Urgent work call or quick email: How technology ruins relationships

  • Collin Rodrigues, Hindustan Times
  • Updated: Feb 04, 2015 15:42 IST

There’s no denying that technology is fast ­taking over certain aspects of our relationships. Before the mid-’90s, when the first mobile phone hadn’t even been launched in India, receiving a letter by post or a ‘trunk call’ on the landline was what it took to stay in touch. Today, hearing the ‘unavailable’ message on the mobile phone can cause serious stress.

A slippery slope: With the advancement of technology, even relationships have evolved. On the one hand, the Internet, coupled with smartphones and laptops, has made distances disappear. Cultural exchange has an all new meaning. A family vacation is no longer uncharted territory for an ‘urgent work call or quick email’.

And then, there’s the world of social media that must be kept informed of your travels through photographs, status messages and check-ins at all times. Early last year, a survey by an American think-tank, called Pew Research Centre, backed these disruptions with statistics. The study revealed that 25% of all cell phone users, who are in a relationship, have felt that their partners are distracted by their phones in their ­presence.

“My clients often crib that their partners use their mobile phones excessively. A lady came to me, complaining that her husband is addicted to his phone. Even before going to bed, he fiddles with his phone,” says relationship expert Riddhish K Maru. Delhi based Arin Rai (name changed), who works as a web designer, was addicted to his phone for other reasons. Even when he was with his girlfriend, he found himself checking his phone for Facebook or Twitter updates, text messages and even the time.

“I didn’t heed my girlfriend’s warnings. Soon, she threatened to leave me,” says Rane, adding that since then, he has ­decided to switch his phone off when he’s with her. Another poll conducted by researchers at the Pennsylvania State University and The University of Utah, USA, found that 62% of women felt that technology interfered with the amount of time they spent with their partners.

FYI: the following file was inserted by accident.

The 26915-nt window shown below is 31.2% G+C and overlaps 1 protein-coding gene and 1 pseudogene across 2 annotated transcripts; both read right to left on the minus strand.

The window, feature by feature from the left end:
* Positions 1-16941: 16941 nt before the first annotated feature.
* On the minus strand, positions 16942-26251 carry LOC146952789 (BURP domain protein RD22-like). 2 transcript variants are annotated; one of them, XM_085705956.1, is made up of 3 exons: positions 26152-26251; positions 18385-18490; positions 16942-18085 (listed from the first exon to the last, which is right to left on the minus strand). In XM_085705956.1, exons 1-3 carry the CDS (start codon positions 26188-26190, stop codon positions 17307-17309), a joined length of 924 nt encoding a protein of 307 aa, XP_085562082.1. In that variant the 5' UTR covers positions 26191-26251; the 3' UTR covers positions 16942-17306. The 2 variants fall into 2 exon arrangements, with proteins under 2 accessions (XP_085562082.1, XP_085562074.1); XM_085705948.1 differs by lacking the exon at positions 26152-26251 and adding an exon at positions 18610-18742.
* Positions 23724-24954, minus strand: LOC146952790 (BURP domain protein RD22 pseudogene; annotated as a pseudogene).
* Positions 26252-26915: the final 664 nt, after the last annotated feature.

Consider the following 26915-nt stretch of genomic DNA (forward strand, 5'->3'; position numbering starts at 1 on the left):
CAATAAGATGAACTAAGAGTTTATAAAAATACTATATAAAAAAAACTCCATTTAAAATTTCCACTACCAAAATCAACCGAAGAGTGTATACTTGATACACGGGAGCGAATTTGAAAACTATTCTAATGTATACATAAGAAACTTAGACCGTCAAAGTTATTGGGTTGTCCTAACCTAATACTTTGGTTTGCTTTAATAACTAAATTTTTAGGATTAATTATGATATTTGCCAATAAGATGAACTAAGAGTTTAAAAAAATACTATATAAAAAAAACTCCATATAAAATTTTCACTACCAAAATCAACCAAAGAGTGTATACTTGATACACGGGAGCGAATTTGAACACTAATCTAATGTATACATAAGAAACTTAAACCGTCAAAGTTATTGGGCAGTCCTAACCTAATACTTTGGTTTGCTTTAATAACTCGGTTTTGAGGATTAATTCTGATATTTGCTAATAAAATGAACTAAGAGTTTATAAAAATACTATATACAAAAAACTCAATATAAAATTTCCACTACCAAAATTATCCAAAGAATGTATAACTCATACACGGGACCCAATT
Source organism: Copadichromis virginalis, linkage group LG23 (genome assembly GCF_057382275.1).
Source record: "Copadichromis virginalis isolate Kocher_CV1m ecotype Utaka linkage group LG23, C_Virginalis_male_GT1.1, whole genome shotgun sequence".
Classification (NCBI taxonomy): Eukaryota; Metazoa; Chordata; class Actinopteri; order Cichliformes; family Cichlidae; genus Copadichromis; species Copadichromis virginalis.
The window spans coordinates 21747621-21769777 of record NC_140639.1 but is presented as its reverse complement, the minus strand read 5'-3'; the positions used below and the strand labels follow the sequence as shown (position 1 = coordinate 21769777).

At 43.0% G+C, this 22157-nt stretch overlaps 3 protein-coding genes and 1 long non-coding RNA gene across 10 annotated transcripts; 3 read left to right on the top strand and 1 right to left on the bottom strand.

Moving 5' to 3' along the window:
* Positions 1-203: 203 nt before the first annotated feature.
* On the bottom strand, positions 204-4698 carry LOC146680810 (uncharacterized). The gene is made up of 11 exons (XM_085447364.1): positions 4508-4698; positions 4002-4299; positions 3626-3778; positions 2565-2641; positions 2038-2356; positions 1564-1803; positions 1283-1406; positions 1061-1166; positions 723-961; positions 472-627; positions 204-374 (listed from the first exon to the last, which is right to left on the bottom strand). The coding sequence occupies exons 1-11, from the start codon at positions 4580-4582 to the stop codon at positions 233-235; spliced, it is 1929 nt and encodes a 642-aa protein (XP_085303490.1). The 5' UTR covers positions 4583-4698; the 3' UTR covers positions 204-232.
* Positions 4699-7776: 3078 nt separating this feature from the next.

Everything in moderation: Those who have managed to strike the tech-life balance seem happy. Technology is the backbone of long-distance relationships. Couples rely on it to stay up-to-date with the happenings in each other’s lives. When Maura Pereira got married, little did she know that technology would shape the future of her relationship. Her husband, Alex, got a job in Oman and moved overseas. It has been over 20 years since they first started their long-distance marriage.

“Earlier, he used to call on the landline. He would give me the time and day of his next call. Then, cell phones made calling anytime possible. Now, with video chat, it feels like my husband is next to me,” she says.

Don’t let your smartphone infringe on your couple time, or else it could create havoc in your relationship

A recent study revealed that 25 % of all cellular phone users who are in a marriage or relationship have felt that their spouses or partners have been ­distracted by their phones in their presence.

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